Well…this was supposed to be a more significant update, but I have to wait 24 – 72 hours while Amazon is reviewing the ebook version of “Small Town Super Nobody” before I can offer it for sale to anyone who’d like the convenience of downloading the story on their kindle. I did actually suspect that they had a review process, but my many* attempts to somehow find secure internet yesterday were foiled (which mostly involved me looking like a creeper, sitting in the parking lot of my place of employment). My IT guy is willing to let me yoink internet from his house (which I actually tried to do on Tuesday, only to fail, again; my batting average is not great), but I was in a bad mood by my second thwarting and didn’t feel like facing anybody. So I went home and finished watching “Band of Brothers” instead.
In related news, my original plan for today’s post probably wasn’t going to be enormously exciting for my two watchers anyways, as they’ve already read “Small Town Super Nobody” here. I’ll get into why I’m charging money for a novella that I plan to keep freely available on my website later (say, in 24 – 72 hours).
In the meantime, I spent twenty minutes staring at the completed cover of the ebook (which can be found under the “Store” tab) because I was so absurdly pleased with myself over how it came out. I even researched road marker fonts to make sure I had it accurately depicted, and found out that here in America we use a font called Highway Gothic, developed in the 1940s by the United States Federal Highway Administration. This was the standard for decades, until about ten years ago when they switched to Clearwater; only for someone in the Highway Administration to roll it back about a year ago. There’s a debate raging among civic engineers about why and whether they should (I started to read an article that offers a big, resounding “NO!” – apparently the “e” and “a” in Highway Gothic are hard for old eyes to differentiate after sundown), and that’s about as far into the subject as I got. This is Highway Gothic, as “Small Town Super Nobody” takes place before Clearwater became a thing.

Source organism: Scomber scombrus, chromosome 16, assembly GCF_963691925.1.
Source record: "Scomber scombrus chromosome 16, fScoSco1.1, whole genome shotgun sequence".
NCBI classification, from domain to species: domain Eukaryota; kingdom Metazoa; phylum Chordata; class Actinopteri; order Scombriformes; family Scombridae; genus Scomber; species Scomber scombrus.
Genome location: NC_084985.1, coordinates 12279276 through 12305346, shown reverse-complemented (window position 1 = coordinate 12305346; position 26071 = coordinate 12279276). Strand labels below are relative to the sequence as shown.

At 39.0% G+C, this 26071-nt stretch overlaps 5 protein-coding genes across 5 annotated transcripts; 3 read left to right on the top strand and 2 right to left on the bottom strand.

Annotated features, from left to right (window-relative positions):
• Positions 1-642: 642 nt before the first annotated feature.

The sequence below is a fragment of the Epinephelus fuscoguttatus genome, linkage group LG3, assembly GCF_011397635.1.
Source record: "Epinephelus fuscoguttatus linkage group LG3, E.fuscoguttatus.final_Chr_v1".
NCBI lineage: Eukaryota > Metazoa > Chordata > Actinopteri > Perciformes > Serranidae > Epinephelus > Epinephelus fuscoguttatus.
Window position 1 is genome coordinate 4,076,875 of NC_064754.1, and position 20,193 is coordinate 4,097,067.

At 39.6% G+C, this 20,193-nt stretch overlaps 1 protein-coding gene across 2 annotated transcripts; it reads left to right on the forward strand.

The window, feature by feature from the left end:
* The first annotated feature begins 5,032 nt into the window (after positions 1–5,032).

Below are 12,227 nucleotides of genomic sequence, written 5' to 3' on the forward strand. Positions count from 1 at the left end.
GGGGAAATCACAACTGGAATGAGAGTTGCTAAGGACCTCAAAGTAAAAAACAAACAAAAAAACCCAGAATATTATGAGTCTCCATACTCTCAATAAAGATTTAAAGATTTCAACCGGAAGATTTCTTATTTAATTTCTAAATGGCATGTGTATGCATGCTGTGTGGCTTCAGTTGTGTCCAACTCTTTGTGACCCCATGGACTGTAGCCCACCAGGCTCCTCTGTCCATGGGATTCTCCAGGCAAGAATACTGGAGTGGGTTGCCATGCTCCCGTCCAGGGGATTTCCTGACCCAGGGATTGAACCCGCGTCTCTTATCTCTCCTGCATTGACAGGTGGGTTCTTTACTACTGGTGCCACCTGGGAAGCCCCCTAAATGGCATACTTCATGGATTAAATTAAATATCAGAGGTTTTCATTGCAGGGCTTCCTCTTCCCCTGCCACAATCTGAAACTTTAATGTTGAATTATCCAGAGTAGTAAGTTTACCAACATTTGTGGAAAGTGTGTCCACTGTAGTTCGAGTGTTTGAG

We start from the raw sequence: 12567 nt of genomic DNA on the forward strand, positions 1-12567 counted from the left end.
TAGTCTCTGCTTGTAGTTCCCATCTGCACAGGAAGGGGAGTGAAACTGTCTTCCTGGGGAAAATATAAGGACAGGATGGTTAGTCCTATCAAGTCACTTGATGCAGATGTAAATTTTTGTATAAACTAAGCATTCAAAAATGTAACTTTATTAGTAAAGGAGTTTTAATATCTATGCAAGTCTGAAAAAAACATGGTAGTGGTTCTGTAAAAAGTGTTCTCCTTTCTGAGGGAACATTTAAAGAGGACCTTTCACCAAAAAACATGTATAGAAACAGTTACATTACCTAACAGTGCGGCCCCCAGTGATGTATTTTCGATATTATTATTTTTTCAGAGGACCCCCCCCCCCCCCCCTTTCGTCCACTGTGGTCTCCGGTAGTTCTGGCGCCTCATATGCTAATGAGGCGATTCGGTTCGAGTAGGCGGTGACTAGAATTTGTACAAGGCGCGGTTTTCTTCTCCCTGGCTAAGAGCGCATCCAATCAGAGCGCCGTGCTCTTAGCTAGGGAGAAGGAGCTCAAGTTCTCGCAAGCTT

Follow-up confession: it was longer than twenty minutes.